2) The $15 billion loan (bailout, whatever) that the automakers are getting makes one thing clear: forget about developing fuel-efficient vehicles, at least for this round. The money will be used to just to keep them afloat, and the whole issue of radically redesigning vehicle platforms and improving energy efficiency is not even on the table. Yet.

3) Remember a couple weeks ago when there was a riot after toy workers in China had been laid off? China exports dropped 2.2 percent in November from a year earlier, the first monthly decline since June 20.

- The Dow 30 at a Glance


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  Tuesday, 9 Dec 2008 | 4:07 PM ET

Bad News Keeps Hammering Markets

Posted By: Bob Pisani

How much of the bad news is priced into the stock market? The answer is, the news is still coming in a bit worse than most market participants are expecting.

Toward the close, the indestructible Wal-Mart announced that they were suspending their stock repurchase program due to the economy and credit market instability.

OK, it's not a big deal, there was only $5 billion left in the program to re-buy, and Target has already suspended their program, but it is emblematic of the problem. Dropped 2 percent quickly.

Consider also:

1) Lots of job layoffs announced in the last day (Sony, Molex,Danaher, etc.)

2) Still getting lower guidance/shrinking profits for shippers (FedEx, Con-Way), electronics (Sony, Samsung, Texas Instruments,National Semi), and manufacturers (Danaher).

FedEx the stock of the day: think the lower guidance they provided for the next two quarters, which you could drive a truck through, has been priced in? No! FedEx down 16 percent today, the biggest one-day drop since 1987.

This despite all the tailwinds FedEx has going for it:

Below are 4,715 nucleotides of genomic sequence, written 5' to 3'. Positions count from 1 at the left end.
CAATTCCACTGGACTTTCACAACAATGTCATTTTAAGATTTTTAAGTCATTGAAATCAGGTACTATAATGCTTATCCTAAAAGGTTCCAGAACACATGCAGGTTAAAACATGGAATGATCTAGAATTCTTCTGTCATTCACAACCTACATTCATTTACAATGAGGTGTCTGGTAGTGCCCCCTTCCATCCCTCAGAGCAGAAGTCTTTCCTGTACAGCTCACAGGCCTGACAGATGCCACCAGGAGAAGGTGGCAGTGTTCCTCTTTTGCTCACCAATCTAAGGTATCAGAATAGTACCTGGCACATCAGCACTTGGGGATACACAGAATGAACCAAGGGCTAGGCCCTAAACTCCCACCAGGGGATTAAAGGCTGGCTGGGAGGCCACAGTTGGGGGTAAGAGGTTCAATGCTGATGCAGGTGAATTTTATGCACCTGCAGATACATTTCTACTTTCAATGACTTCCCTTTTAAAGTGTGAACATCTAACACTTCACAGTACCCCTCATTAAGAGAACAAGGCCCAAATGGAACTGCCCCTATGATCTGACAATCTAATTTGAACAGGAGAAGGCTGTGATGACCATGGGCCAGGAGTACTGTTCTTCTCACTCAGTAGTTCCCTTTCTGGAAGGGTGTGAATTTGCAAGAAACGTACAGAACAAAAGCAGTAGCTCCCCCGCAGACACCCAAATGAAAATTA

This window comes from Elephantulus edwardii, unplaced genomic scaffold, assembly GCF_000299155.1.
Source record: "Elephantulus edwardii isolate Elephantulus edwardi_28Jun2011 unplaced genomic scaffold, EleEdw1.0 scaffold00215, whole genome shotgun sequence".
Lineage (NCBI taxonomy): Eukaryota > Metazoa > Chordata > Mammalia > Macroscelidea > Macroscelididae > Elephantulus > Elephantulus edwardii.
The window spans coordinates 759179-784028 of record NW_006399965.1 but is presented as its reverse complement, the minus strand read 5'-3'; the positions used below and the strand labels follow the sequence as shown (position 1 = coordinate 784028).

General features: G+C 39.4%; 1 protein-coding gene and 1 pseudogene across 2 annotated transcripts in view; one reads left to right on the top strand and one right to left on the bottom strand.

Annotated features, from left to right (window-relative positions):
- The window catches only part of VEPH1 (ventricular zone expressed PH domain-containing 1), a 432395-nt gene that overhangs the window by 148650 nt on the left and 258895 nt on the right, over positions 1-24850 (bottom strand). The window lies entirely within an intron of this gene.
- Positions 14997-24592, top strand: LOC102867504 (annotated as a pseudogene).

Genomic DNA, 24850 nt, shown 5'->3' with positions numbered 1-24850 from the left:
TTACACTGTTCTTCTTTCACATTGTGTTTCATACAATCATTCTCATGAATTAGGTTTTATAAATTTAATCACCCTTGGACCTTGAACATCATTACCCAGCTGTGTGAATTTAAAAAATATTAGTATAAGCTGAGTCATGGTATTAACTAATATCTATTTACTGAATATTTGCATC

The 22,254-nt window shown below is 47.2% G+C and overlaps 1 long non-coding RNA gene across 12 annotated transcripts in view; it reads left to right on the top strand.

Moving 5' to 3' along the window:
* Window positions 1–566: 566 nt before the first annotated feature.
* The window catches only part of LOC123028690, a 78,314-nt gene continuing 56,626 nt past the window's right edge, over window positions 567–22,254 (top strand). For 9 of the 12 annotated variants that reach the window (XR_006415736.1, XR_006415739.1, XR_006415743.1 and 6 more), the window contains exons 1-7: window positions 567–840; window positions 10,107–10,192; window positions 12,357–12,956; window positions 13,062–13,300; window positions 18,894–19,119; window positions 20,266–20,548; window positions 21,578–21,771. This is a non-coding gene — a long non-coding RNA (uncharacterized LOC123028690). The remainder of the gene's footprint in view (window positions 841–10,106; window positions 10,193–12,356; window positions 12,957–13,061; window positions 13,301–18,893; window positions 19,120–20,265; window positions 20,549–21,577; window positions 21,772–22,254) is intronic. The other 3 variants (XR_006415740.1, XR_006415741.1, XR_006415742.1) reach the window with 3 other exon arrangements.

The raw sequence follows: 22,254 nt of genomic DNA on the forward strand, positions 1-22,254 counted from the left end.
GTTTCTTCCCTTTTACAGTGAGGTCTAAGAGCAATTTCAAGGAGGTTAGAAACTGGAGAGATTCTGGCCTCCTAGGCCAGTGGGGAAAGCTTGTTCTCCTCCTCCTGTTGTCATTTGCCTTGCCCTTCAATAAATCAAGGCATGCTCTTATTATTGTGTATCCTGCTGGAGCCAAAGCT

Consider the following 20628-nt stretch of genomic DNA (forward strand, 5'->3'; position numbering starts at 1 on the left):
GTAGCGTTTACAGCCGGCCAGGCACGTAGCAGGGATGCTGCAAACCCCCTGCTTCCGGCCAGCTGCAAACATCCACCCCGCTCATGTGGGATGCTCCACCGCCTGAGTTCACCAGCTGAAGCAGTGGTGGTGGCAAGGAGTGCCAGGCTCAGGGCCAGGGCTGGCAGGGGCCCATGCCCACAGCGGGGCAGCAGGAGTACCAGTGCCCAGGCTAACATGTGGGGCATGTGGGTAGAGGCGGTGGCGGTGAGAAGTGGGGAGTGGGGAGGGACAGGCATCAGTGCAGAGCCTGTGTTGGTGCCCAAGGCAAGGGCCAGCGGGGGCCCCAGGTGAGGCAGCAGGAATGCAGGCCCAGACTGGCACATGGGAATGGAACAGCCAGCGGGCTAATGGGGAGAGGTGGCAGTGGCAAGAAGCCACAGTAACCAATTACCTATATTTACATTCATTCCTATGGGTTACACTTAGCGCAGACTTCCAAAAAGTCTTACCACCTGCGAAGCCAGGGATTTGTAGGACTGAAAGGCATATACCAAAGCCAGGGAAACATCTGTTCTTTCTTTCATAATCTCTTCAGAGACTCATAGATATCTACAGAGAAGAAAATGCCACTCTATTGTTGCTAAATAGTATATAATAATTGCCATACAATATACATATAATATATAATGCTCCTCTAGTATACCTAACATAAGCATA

1) Jet fuel prices way down;

2) DHL (one of its main competitors) going away.

The FedEx formula is pretty simple:

1) FedEx is a classic early cycle stock

2) If economy turns up in 2H 2009: buy FedEx NOW

3) If no upturn until 2010: no rush

Today it is looking more like 3) than 2).

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  Tuesday, 9 Dec 2008 | 12:08 PM ET

What FedEx Is Telling Us

Posted By: Bob Pisani

The good news is that the S&P remains in positive territory for the month of December (so far), and volatility is dropping. So we are seeing technical improvement: higher highs and lower lows.

The bad news is that the news flow remains poor--the question is, how much poorer than expectations will the December economic numbers be?

Look at FedEx . Everyone knows shipping is weak. The issue is this:

1) FedEx is a classic early cycle stock;

2) if you believe the economy will start turning up in the second half of 2009, you will be considering buying FedEx NOW;

3) if you believe the economic recovery is pushed into 2010, there is no urgency to buy FedEx yet.

FedEx's commentary are making a lot of the people in camp 2) move into camp 3), because they are implying that global demand is softer than expected a month ago, and getting worse, implying a longer period of bumping along the bottom than some anticipated.

- The Dow 30 at a Glance

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  Tuesday, 9 Dec 2008 | 9:11 AM ET

Jobs: Going And Going And Going

Posted By: Bob Pisani

1)The job cuts continue, as we are now in the heart of the recession.

a) Sony said it would cut 16,000 jobs, half full-time and half part-time. That’s about 4 percent of its full time workforce. Their music players are facing tough competition from Apple and flat-screen TV sales have been declining.

Separately, Korean electronics rival Samsung said profit markets have also "vaporized" on its liquid crystal display business, and they were not sure how long the business downturn would last. They anticipate personal computer shipments slowing to single digit growth, with slower growth for handset sales as well.

b) Manufacturing is having a tough time: Danaher is cutting 1,700 jobs, about 3 percent of its workforce, and lowering earnings guidance for the quarter (to $1.03-$1.10 from $1.17$1.25)--Danaher is famous for its Craftsman line of tools.

This follows announcements of lower earnings from Illinois Tool Worksand 3M .

2) Elsewhere, lower guidance is weighing on several stocks:

a) FedEx down 10 percent pre-open, lowered guidance for the current (second) quarter, and guided lower for the full year (to $3.50-4.75 vs. prior $4.75-5.25). What would their guidance have been had oil been at $100 a barrel?

b) Trucker Con-Way guided full year earnings lower as well, to $2.20-$2.35 vs. $2.60-$2.80. They have reduced their workforce by 8 percent.

c) Texas Instruments guided revenue for the current quarter lower ($2.30-$2.50 billion vs. prior $2.83 to $3.07 billion)